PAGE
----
Scholarly and renowned consensus has painted an image of Indian Buddhist monasticism within which priests and nuns severed all ties with their households once they left domestic for the non secular existence. during this view, clergymen and nuns remained celibate, and people who faltered of their “vows” of monastic celibacy have been instantly and irrevocably expelled from the Buddhist Order. This romanticized picture relies principally at the ascetic rhetoric of texts resembling the Rhinoceros Horn Sutra
. via a research of Indian Buddhist legislation codes (vinaya), Shayne Clarke dehorns the rhinoceros, revealing that during their very own criminal narratives, faraway from renouncing familial ties, Indian Buddhist writers take without any consideration the truth that priests and nuns might stay involved with their families.
The imaginative and prescient of the monastic existence that emerges from Clarke's shut interpreting of monastic legislation codes demanding situations a few of our most elementary scholarly notions of what it intended to be a Buddhist monk or nun in India round the flip of the typical period. not just will we see thick narratives depicting priests and nuns carrying on with to engage and go together with their households, yet a few are defined as leaving domestic for the non secular lifestyles with their young ones, and a few as married monastic undefined. Clarke argues that renunciation with or as a kin is tightly woven into the very cloth of Indian Buddhist renunciation and monasticisms.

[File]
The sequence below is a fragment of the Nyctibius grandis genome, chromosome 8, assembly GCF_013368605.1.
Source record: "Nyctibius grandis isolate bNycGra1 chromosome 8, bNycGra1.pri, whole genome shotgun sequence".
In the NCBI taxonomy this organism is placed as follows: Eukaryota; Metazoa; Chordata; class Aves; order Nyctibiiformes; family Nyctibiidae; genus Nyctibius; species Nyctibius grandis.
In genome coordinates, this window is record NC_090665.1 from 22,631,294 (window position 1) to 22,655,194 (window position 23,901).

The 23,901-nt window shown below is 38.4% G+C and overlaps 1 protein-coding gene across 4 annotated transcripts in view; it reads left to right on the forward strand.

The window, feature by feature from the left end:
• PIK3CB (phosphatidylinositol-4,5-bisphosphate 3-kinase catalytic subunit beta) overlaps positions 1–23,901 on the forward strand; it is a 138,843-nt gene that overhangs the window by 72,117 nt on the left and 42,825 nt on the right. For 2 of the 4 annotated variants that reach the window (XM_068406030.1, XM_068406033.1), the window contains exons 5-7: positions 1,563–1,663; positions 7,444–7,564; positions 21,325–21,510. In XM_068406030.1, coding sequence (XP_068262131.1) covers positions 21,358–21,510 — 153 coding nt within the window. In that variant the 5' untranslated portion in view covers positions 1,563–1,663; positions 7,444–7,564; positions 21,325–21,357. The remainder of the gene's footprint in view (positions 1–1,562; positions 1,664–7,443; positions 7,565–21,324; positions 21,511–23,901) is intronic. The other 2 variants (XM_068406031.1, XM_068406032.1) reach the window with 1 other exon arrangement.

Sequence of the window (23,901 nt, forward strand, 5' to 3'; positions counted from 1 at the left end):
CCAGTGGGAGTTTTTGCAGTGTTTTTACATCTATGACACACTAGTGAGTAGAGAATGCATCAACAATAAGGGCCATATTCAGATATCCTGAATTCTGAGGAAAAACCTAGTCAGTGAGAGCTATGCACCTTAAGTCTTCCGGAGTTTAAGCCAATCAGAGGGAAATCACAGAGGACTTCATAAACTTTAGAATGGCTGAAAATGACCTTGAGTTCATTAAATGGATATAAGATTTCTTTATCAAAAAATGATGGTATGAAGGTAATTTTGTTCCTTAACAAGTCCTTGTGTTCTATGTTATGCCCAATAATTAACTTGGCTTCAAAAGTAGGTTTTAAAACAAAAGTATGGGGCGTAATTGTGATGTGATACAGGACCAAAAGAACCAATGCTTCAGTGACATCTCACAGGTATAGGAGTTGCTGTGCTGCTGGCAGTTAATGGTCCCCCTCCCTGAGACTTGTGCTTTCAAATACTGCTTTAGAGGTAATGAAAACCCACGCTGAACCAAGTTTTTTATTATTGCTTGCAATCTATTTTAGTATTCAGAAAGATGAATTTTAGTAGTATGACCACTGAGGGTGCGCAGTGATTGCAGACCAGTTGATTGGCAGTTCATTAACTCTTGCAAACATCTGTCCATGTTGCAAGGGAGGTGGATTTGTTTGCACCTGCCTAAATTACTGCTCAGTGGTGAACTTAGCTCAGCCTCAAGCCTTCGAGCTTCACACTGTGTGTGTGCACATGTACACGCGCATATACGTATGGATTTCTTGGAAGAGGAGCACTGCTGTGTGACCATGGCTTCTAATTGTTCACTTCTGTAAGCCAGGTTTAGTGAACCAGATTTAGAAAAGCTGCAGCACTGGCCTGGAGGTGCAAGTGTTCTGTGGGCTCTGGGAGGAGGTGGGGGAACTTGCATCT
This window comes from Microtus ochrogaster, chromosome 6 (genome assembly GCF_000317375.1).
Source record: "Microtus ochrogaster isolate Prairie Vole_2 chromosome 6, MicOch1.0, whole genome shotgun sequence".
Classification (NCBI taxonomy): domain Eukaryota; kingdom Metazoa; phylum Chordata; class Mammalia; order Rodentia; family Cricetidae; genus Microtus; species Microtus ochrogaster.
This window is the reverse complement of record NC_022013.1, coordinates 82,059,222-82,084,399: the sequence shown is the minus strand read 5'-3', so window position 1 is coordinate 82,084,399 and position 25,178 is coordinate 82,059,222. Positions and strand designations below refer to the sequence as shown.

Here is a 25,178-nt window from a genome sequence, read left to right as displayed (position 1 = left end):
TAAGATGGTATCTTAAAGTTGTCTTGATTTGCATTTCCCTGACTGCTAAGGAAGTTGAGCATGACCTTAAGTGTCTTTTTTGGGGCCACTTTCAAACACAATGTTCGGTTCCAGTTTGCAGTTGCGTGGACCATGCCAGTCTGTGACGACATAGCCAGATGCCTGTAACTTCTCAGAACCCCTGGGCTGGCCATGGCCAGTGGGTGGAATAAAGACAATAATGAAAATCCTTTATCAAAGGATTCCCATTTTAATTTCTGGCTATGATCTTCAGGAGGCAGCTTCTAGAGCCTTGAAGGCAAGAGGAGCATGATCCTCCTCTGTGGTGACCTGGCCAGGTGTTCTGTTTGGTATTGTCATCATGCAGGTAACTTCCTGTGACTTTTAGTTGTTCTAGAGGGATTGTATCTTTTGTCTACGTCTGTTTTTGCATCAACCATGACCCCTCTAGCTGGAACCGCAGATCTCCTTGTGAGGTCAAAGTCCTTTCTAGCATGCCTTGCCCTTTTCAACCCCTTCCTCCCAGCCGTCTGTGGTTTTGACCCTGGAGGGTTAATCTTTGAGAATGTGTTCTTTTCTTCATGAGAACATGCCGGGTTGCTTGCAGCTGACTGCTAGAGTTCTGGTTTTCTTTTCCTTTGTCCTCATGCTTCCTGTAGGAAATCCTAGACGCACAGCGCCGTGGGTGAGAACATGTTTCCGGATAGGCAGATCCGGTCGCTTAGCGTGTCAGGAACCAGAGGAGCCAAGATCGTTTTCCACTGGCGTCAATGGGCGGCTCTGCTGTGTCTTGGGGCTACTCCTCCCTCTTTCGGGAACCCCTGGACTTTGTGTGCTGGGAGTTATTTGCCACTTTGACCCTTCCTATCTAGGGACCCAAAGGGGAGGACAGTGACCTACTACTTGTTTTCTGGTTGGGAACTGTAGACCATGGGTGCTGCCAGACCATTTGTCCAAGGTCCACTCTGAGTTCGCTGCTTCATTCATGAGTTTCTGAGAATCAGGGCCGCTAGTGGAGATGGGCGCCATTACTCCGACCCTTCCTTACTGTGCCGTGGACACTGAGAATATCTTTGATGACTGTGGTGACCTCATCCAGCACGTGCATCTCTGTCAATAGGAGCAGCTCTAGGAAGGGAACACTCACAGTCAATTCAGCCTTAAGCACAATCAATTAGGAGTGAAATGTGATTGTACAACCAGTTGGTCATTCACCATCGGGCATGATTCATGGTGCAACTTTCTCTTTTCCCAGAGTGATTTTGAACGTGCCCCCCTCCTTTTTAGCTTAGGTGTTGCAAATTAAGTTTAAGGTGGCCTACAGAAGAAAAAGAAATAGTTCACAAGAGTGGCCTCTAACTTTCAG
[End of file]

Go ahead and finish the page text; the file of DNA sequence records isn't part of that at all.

Surveying the nonetheless principally uncharted terrain of Indian Buddhist monastic legislation codes preserved in Sanskrit, Tibetan, and chinese language, Clarke presents a complete, pan-Indian photo of Buddhist monastic attitudes towards kin. while students have usually assumed that monastic Buddhism has to be anti-familial, he demonstrates that those assumptions have been truly now not shared by way of the authors/redactors of Indian Buddhist monastic legislation codes. In demanding us to think again a few of our so much loved assumptions pertaining to Indian Buddhist monasticisms, he presents a foundation to reconsider later different types of Buddhist monasticism akin to these present in relevant Asia, Kaśmīr, Nepal, and Tibet no longer by way of corruption and decline yet of continuity and improvement of a monastic or renunciant perfect that we've got but to appreciate fully.